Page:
2004 One of the most important innovations taijiquan has brought to the world of martial arts is a highly effective sparring exercise which prevents training injuries, tui shou. Nevertheless, if you enlist for an occasional free style or push hand tournament where you might possibly be thrown down or pushed out of the ring by another competitor, a bruise or sprain sometimes cannot be avoided. It is for such cases that even skilled Chen style practitioners, instructors, organizers, and referees should learn about basic first aid. (In some countries, it may even be a formal requirement for sports instructors to pass a first aid skills test before they are able to open any training facility.) This is where A Tooth from the Tiger's Mouth, written by Tom Bisio, comes in as a useful supplement to your Western first aid methods. Bisio presents Chinese methods of dealing with and healing martial arts injuries, some of which may seem to contradict Western methods (just as much as Chinese medicine may provide different solutions for other ailments, too). My favorite quote from Bisio's book to illustrate this point would be from master Xu Hongji: "Ice is for dead people" (p.23). The book is divided into four parts, one on principles of Chinese sports medicine (63 pp.), one on injury prevention (82 pp.), one on therapies of Chinese sports medicine (96 pp.), and one on treatments for specific injuries (84 pp.). It is generally a good read, and on top of that very pragmatic, including contents for a Chinese sports medicine first-aid kit. The ISBN assigned to this publication is 0-7432-4551-2, and it has been published by Fireside (Simon & Schuster). [top] 364 en
2003 Wu Zili has published a book which may interest those who are looking for something more to read about the flow of vital energy (qi) in Chen style taijiquan movements. Chen Shi Taijiquan Quanfa Yu Jingmai Yunxing contains 6 major chapters, concerned with an overview (8 pp.), an outline of the energy channel system (41 pp.), vital energy (qi; 34 pp.), strength (jin; 16 pp.), shape (xing; 36 pp.), and, most importantly, a graphic representation of the energy flow for the movements of the first routine of the old frame (lao jia yi lu; 109 pp.), the centerpiece of Chen style training. The (more than 160) illustrations are not as precise as that they could inform you on postures (and this is also not their intent). However, if you do know the movements and postures already, then you can easily read the flow of energy from the illustrations. Hence: clearly not a book for beginners, but most likely useful for advanced students and instructors. The book has been published by Nanchang Science and Technology Publishers under ISBN 978-7-5390-2294-9 and it has seen several reprints. [top] 245 zh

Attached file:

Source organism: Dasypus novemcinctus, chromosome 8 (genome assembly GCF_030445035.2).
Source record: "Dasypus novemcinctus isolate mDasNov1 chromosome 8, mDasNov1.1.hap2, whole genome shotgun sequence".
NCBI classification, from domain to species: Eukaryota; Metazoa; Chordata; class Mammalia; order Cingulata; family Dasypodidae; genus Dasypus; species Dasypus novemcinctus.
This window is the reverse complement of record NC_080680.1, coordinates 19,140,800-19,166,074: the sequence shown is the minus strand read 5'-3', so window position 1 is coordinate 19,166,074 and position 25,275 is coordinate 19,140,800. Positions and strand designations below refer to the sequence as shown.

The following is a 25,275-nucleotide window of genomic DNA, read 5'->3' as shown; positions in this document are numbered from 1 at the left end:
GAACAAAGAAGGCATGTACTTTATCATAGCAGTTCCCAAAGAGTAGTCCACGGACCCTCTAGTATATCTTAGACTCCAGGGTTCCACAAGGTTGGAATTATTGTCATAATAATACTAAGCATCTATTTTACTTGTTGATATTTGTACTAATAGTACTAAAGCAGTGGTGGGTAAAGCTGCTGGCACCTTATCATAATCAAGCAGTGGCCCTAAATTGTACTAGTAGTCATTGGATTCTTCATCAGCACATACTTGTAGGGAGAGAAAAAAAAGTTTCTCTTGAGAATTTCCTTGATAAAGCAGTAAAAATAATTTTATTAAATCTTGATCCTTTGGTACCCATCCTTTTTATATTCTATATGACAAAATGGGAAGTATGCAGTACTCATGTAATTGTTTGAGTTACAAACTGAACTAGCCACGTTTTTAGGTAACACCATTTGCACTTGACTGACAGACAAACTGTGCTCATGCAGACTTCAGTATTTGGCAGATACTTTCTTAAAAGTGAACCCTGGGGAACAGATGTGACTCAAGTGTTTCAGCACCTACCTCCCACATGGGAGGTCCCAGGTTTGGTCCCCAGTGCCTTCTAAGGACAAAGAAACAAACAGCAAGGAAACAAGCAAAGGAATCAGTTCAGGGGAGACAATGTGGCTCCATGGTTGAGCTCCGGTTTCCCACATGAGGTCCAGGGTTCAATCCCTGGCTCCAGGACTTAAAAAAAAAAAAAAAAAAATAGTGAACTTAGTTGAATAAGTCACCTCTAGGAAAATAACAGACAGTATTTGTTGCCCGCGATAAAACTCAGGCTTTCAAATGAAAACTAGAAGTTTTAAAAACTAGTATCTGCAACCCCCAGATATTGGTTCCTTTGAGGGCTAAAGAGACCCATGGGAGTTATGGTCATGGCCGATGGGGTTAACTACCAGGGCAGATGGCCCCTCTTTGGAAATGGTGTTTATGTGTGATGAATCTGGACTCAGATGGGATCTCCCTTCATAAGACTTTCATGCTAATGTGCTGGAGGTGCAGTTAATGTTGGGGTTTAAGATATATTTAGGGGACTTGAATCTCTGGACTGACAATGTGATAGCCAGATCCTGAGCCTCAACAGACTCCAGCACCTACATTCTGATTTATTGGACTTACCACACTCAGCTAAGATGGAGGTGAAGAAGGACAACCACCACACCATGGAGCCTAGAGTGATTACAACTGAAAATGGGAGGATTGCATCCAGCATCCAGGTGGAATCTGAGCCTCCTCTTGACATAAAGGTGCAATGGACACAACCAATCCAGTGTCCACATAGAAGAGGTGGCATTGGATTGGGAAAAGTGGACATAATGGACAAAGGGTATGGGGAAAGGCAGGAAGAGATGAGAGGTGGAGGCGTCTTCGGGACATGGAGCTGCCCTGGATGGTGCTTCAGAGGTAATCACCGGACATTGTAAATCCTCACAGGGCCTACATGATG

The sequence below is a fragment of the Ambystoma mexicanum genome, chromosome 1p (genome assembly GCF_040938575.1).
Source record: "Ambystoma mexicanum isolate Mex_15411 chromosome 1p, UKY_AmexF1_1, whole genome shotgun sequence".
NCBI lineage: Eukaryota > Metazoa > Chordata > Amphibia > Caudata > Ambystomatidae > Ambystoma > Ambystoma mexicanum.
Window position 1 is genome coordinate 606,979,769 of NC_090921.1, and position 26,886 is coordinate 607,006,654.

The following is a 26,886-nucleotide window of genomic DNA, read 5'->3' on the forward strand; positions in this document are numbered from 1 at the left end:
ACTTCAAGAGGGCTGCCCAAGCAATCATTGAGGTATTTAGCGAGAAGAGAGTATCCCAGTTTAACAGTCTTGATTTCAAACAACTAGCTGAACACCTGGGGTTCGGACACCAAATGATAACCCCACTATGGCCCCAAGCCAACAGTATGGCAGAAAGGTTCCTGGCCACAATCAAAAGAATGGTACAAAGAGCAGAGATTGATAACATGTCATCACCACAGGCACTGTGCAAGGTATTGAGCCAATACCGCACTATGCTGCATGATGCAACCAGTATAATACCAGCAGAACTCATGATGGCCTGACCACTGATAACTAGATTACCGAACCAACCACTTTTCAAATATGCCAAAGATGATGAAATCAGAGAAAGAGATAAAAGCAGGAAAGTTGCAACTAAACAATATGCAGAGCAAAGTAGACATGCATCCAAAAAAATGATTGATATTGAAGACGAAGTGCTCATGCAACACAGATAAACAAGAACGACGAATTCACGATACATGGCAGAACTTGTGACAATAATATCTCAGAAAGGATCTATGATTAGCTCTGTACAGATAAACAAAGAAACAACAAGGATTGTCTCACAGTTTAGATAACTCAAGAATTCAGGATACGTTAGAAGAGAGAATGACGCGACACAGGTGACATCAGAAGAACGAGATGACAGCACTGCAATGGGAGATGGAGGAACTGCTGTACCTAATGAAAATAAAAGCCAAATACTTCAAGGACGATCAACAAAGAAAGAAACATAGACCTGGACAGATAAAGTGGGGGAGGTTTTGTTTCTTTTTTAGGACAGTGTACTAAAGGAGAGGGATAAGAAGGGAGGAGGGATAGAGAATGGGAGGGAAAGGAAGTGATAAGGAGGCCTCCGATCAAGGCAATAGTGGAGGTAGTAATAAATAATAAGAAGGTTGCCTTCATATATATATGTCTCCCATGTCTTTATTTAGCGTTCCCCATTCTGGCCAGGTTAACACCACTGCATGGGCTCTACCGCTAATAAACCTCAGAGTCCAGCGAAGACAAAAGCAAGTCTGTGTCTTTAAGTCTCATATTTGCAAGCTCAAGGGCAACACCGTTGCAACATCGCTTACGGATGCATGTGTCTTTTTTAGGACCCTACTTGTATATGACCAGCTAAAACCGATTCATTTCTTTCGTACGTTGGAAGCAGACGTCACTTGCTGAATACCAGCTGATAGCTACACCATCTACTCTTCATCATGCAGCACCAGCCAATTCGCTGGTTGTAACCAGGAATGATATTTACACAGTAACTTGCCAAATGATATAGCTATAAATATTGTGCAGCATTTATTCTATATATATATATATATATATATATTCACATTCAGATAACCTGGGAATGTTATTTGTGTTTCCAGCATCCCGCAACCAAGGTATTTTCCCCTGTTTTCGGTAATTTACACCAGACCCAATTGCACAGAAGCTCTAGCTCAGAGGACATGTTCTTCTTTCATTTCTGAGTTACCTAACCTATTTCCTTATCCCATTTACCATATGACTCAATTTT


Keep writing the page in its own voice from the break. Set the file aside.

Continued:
2003 His students have been waiting for a long time, and now he has finally published his first book. Germany's top representative of Chen style taijiquan Jan Silberstorff has published a series of essays on taijiquan which are instructive for both beginners and advanced students of taijiquan published under the deceivingly simple title Chen. The book contains (I) an introduction (10 pp.), and chapters on (II) the system of taijiquan (114 pp.), (III) Chen style (80 pp.), (IV) taijiquan as a part of life (37 pp.), (V) taijiquan and medicine (41 pp.), and (VI) original texts of Chen style masters (39 pp.). The book closes with a short postface, a glossary, and an introduction to WCTAG (10 p.). Despite the title of the book and the representation of the style, this is no partisan publication advocating Chen style, and it will therefore be of interest to any serious practicioner of taijiquan. Chapter V consists of contributions by Gerhard Milbrat on the relationship between taijiquan and traditional Chinese medicine (TCM) and Frank Marquardt on the effects of regular taijiquan practice as measured with Western scientific methods (e.g. heartbeat frequency and EMG measurements). (Both are German taijiquan instructors.) The book is not a book containing pictures and an explanation of the routines. It is rather a book acquainting the reader with the principles of taijiquan so as to refine and improve individual practice by a deeper understanding. This is a hardcover publication by Lotos Verlag under Ullstein Heyne List publishers of Munich, Germany, who have been acquired by Random House under Bertelsmann in the meantime, as I understand, and the ISBN is 3-7787-8148-0. [top] 350 de